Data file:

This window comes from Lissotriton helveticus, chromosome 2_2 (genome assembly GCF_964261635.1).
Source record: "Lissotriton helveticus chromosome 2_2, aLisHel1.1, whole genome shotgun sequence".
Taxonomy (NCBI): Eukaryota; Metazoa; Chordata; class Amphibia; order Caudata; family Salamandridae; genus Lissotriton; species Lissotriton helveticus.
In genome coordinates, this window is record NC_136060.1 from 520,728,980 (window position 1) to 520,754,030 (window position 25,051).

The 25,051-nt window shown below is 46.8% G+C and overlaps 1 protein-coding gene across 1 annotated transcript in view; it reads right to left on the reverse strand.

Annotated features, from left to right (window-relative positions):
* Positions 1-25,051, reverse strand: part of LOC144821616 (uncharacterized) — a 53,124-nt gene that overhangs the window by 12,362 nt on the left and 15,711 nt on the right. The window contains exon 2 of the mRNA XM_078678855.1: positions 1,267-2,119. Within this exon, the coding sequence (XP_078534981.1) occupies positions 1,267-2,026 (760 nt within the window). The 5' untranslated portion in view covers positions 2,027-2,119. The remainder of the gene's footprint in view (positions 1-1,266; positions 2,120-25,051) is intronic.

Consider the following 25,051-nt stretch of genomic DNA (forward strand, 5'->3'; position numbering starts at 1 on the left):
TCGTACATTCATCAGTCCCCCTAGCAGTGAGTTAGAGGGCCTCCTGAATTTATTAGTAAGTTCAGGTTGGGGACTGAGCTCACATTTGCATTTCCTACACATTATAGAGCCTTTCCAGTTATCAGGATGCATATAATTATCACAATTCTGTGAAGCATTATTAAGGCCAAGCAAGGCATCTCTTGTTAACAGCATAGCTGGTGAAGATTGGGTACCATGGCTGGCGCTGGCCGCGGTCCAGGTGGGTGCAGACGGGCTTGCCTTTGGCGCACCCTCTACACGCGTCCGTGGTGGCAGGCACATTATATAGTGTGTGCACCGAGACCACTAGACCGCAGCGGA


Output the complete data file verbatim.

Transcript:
This window comes from Lissotriton helveticus, chromosome 2_2 (genome assembly GCF_964261635.1).
Source record: "Lissotriton helveticus chromosome 2_2, aLisHel1.1, whole genome shotgun sequence".
Taxonomy (NCBI): Eukaryota; Metazoa; Chordata; class Amphibia; order Caudata; family Salamandridae; genus Lissotriton; species Lissotriton helveticus.
In genome coordinates, this window is record NC_136060.1 from 520,728,980 (window position 1) to 520,754,030 (window position 25,051).

The 25,051-nt window shown below is 46.8% G+C and overlaps 1 protein-coding gene across 1 annotated transcript in view; it reads right to left on the reverse strand.

Annotated features, from left to right (window-relative positions):
* Positions 1-25,051, reverse strand: part of LOC144821616 (uncharacterized) — a 53,124-nt gene that overhangs the window by 12,362 nt on the left and 15,711 nt on the right. The window contains exon 2 of the mRNA XM_078678855.1: positions 1,267-2,119. Within this exon, the coding sequence (XP_078534981.1) occupies positions 1,267-2,026 (760 nt within the window). The 5' untranslated portion in view covers positions 2,027-2,119. The remainder of the gene's footprint in view (positions 1-1,266; positions 2,120-25,051) is intronic.

Consider the following 25,051-nt stretch of genomic DNA (forward strand, 5'->3'; position numbering starts at 1 on the left):
TCGTACATTCATCAGTCCCCCTAGCAGTGAGTTAGAGGGCCTCCTGAATTTATTAGTAAGTTCAGGTTGGGGACTGAGCTCACATTTGCATTTCCTACACATTATAGAGCCTTTCCAGTTATCAGGATGCATATAATTATCACAATTCTGTGAAGCATTATTAAGGCCAAGCAAGGCATCTCTTGTTAACAGCATAGCTGGTGAAGATTGGGTACCATGGCTGGCGCTGGCCGCGGTCCAGGTGGGTGCAGACGGGCTTGCCTTTGGCGCACCCTCTACACGCGTCCGTGGTGGCAGGCACATTATATAGTGTGTGCACCGAGACCACTAGACCGCAGCGGA